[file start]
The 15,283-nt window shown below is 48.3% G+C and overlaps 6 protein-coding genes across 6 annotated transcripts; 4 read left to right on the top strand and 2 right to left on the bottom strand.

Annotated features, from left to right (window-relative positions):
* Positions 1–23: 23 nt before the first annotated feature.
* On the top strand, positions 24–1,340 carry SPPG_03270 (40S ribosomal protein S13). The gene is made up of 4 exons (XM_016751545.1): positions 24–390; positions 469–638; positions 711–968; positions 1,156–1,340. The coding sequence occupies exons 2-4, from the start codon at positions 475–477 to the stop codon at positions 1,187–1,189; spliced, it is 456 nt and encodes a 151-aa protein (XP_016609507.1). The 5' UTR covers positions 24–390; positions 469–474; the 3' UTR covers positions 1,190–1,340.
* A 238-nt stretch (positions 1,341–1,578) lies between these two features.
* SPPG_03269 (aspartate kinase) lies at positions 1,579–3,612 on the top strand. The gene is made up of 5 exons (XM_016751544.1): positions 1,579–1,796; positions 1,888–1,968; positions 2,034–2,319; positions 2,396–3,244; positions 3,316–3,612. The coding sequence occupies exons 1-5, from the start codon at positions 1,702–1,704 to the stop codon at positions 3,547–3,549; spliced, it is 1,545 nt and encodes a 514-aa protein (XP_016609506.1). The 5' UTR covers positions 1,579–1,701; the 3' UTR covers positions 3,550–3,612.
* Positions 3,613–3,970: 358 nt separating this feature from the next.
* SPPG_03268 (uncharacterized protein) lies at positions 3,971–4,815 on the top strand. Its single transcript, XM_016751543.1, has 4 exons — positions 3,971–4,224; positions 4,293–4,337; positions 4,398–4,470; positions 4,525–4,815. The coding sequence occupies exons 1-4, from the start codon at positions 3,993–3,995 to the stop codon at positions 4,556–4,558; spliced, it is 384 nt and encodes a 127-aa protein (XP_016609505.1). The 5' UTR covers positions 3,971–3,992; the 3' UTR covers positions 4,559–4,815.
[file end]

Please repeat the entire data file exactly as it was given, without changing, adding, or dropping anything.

The 15,283-nt window shown below is 48.3% G+C and overlaps 6 protein-coding genes across 6 annotated transcripts; 4 read left to right on the top strand and 2 right to left on the bottom strand.

Annotated features, from left to right (window-relative positions):
* Positions 1–23: 23 nt before the first annotated feature.
* On the top strand, positions 24–1,340 carry SPPG_03270 (40S ribosomal protein S13). The gene is made up of 4 exons (XM_016751545.1): positions 24–390; positions 469–638; positions 711–968; positions 1,156–1,340. The coding sequence occupies exons 2-4, from the start codon at positions 475–477 to the stop codon at positions 1,187–1,189; spliced, it is 456 nt and encodes a 151-aa protein (XP_016609507.1). The 5' UTR covers positions 24–390; positions 469–474; the 3' UTR covers positions 1,190–1,340.
* A 238-nt stretch (positions 1,341–1,578) lies between these two features.
* SPPG_03269 (aspartate kinase) lies at positions 1,579–3,612 on the top strand. The gene is made up of 5 exons (XM_016751544.1): positions 1,579–1,796; positions 1,888–1,968; positions 2,034–2,319; positions 2,396–3,244; positions 3,316–3,612. The coding sequence occupies exons 1-5, from the start codon at positions 1,702–1,704 to the stop codon at positions 3,547–3,549; spliced, it is 1,545 nt and encodes a 514-aa protein (XP_016609506.1). The 5' UTR covers positions 1,579–1,701; the 3' UTR covers positions 3,550–3,612.
* Positions 3,613–3,970: 358 nt separating this feature from the next.
* SPPG_03268 (uncharacterized protein) lies at positions 3,971–4,815 on the top strand. Its single transcript, XM_016751543.1, has 4 exons — positions 3,971–4,224; positions 4,293–4,337; positions 4,398–4,470; positions 4,525–4,815. The coding sequence occupies exons 1-4, from the start codon at positions 3,993–3,995 to the stop codon at positions 4,556–4,558; spliced, it is 384 nt and encodes a 127-aa protein (XP_016609505.1). The 5' UTR covers positions 3,971–3,992; the 3' UTR covers positions 4,559–4,815.